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ExH Suddenly Transgender

(222 Posts)

MNHQ have commented on this thread.

theoracleofdelphi Thu 16-Feb-17 09:40:39

My ex husband has a history of cyclothymia, psychotic episodes, substance abuse & alcohol abuse. He had 3 affairs during our marriage and was emotionally abusive. I eventually broke free and divorced him. He moved away to a large city.

We have a 7 yo DD and last weekend she visited him and he was dressed as a woman and took her out for the day with other new transgender friends. While she was there he sent me an email telling me he has changed his name to Jennifer, was having gender reassignment treatment and our DD was "fine with it". He also said he "asserts his right not to hide away to protect his children from discrimination".

DD came home very distressed and crying about "Daddy dressing like a girl" and doesn't want to see him like that.

I texted him and asked him to dress neutrally as many women including me would at the weekend (jeans and t shirt) while she's with him to allow time for me to arrange support for her to come to terms with this and he just replied "stop sending abusive messages".
DD doesn't want to see him unless he dresses like a boy. He won't compromise.

Any advice?

ErrolTheDragon Thu 16-Feb-17 09:45:41

Isn't the basis of contact for non resident parent supposed to be all about what is in the best interest of the child not the parents? The child is the one who has rights - the parents have responsibilities.

abbsisspartacus Thu 16-Feb-17 09:47:38

Is it on record about his psychotic episodes

DJKKSlider Thu 16-Feb-17 09:49:37

He has every right to dress in exactly whatever he chooses, to call himself Queen UmbongoLayzee Of The Planet Nymphonia etc.

Equally, you have every right to refuse him access until his behaviour is such that it doesn't upset your child.

You should also point out, a d it is something worth remembering in every situation, acceptance through fear of the consequence is not acceptance at all, just fear.

BastardGoDarkly Thu 16-Feb-17 09:51:31

Unless he's having an ' episode' he's a selfish bastard. Fancy just dropping that on a 7 year old? Wtf is he thinking?

I'd not make her go if she doesn't want to. If he wants to see her, he'll have to handle this sensitively, with her best interests at the forefront.

Pointeshoes Thu 16-Feb-17 09:55:30

You've posted twice and name changed ....

jayho Thu 16-Feb-17 09:58:08

hmm, my daughter is trans and I'd defend her right to present how she wants to my last breath. I'd also challenge anyone who tried to deny her that right. However, she no longer sees her children because their mother refuses to accept her status despite being aware of it during their relationship and the planned conception of their children.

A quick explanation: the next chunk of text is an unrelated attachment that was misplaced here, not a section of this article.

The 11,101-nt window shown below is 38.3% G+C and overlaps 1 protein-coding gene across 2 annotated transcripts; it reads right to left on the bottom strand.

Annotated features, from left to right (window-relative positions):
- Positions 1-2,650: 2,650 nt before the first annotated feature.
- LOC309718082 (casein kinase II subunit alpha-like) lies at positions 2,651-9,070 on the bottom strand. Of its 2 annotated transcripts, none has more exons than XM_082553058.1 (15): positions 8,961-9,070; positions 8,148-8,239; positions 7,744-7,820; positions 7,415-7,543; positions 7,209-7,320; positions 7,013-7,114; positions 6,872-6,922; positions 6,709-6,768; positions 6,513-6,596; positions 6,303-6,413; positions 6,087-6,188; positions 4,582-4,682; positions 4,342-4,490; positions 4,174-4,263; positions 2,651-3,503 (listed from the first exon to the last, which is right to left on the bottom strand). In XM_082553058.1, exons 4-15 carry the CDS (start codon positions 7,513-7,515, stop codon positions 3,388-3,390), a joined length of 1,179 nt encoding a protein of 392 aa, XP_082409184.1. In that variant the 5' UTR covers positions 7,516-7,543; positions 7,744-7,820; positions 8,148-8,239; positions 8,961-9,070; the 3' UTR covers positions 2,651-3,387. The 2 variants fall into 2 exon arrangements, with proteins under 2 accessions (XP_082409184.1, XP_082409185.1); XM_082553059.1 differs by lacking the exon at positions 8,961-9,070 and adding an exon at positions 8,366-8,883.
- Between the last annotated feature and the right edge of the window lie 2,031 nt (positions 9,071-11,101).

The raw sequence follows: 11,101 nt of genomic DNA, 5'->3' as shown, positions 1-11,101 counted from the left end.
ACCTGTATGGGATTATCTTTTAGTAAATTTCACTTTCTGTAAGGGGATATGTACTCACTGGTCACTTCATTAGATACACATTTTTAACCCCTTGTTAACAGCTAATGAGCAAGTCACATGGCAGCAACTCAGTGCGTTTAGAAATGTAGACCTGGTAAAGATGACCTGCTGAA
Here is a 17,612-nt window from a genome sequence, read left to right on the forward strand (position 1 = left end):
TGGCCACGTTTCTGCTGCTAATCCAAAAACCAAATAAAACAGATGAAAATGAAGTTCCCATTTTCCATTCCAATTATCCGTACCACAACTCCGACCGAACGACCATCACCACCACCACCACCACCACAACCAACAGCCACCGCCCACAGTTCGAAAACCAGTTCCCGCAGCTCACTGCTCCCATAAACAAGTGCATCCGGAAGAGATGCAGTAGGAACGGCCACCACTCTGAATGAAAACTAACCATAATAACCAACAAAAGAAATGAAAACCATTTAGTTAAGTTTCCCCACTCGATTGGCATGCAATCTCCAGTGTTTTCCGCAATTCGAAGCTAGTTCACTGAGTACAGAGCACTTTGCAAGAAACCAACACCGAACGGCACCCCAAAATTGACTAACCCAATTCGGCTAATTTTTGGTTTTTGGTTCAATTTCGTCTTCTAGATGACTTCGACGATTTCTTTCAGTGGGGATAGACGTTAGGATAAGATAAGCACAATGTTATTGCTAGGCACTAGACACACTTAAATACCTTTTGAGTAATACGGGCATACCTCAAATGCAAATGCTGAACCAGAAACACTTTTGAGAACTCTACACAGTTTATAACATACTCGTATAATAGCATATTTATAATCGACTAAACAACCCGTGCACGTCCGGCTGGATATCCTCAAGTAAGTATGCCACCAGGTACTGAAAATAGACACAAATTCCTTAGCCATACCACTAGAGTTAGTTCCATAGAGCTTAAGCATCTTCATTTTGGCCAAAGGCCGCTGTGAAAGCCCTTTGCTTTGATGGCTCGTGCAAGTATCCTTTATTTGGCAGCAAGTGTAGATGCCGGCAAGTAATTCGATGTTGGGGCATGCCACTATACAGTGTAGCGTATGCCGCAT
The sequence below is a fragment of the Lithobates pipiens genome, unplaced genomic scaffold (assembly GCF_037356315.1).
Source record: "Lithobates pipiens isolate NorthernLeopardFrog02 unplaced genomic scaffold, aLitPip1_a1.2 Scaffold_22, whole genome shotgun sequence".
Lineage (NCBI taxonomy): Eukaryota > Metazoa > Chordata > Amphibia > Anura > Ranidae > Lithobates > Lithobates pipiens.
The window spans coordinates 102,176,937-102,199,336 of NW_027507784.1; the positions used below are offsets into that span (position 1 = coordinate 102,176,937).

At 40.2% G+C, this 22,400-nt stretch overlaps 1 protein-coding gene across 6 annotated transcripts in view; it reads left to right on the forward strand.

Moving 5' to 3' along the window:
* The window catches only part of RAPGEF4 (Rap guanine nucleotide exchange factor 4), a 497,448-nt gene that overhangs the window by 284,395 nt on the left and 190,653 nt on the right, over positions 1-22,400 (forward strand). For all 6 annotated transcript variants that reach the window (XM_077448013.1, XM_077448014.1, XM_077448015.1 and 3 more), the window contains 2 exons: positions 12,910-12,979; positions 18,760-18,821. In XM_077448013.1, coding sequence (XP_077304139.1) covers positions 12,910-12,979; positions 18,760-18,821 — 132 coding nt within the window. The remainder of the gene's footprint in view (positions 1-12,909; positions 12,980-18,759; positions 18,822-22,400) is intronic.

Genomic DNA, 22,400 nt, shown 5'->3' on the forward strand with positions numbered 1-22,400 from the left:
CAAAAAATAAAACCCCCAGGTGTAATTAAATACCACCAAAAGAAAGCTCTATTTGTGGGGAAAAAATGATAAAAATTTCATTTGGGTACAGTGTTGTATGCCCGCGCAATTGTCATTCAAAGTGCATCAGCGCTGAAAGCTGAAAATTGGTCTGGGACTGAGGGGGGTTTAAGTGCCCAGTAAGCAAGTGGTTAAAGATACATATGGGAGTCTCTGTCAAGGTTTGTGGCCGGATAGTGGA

My daughter's father has other children and he and his partner were very resistant to my daughter meeting the children while she was transitioning but that has improved.

I also have other children and have been open with them about their sister's status from the outset. They haven't had any problems coping with and accepting the change but, I think importantly, they have been involved from the outset. They have witnessed a gradual shift from changing her dress to starting hormone therapy to laser hair removal (face). This has been a 3-4 year process so far.

So what I'm trying to say is you don't have any right to deny your exh's status but equally, children need time to accept change.

How often does your DD see her other parent and have they had a good relationship up to this point?

Maudlinmaud Thu 16-Feb-17 09:59:15

I think you need to have it recorded that this is upsetting and damaging your dd.
Like pp have stated he can choose to be whatever identity he likes but not to the detriment of your childs emotional well being. It needs to handled very sensitively.

Graceful1 Thu 16-Feb-17 10:23:23

At the the risk of playing devil`s advocate, are you sure it was your dd who was upset and not just you. At that age children can usually be very forgiving and accepting.

HarmlessChap Thu 16-Feb-17 10:28:06

Its unlikely that your ex is "suddenly" trans, it may well have been at the root of many of her problems over the years but only now has she accepted it herself publicly.

I think she has acted rather thoughtlessly and I would message back saying that its not an abusive message. Tell him that DD is not as cool with it was she was pretending to be and she needs some support coming to terms with it.

Getting some counselling for DD to help deal with the fact that her father is now a she rather than a he would be a sensible move. Maybe its something that your ex could be involved with too.